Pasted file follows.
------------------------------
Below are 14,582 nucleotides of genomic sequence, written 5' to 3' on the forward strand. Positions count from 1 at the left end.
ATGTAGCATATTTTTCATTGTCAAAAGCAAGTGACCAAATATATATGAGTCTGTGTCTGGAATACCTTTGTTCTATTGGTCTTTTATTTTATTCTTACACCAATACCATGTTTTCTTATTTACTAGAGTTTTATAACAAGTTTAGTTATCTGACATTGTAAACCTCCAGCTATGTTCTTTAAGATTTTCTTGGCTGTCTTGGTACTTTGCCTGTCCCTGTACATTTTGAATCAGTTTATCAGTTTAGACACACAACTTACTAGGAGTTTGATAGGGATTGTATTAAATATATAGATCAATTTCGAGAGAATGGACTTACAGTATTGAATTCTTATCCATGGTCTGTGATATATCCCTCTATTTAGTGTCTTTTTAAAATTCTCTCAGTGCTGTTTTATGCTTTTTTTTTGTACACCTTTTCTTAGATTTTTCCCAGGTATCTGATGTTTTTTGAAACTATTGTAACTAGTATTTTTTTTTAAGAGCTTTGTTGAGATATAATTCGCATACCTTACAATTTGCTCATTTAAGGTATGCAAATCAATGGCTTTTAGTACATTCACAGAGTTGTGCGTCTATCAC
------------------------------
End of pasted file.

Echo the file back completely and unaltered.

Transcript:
Below are 14,582 nucleotides of genomic sequence, written 5' to 3' on the forward strand. Positions count from 1 at the left end.
ATGTAGCATATTTTTCATTGTCAAAAGCAAGTGACCAAATATATATGAGTCTGTGTCTGGAATACCTTTGTTCTATTGGTCTTTTATTTTATTCTTACACCAATACCATGTTTTCTTATTTACTAGAGTTTTATAACAAGTTTAGTTATCTGACATTGTAAACCTCCAGCTATGTTCTTTAAGATTTTCTTGGCTGTCTTGGTACTTTGCCTGTCCCTGTACATTTTGAATCAGTTTATCAGTTTAGACACACAACTTACTAGGAGTTTGATAGGGATTGTATTAAATATATAGATCAATTTCGAGAGAATGGACTTACAGTATTGAATTCTTATCCATGGTCTGTGATATATCCCTCTATTTAGTGTCTTTTTAAAATTCTCTCAGTGCTGTTTTATGCTTTTTTTTTGTACACCTTTTCTTAGATTTTTCCCAGGTATCTGATGTTTTTTGAAACTATTGTAACTAGTATTTTTTTTTAAGAGCTTTGTTGAGATATAATTCGCATACCTTACAATTTGCTCATTTAAGGTATGCAAATCAATGGCTTTTAGTACATTCACAGAGTTGTGCGTCTATCAC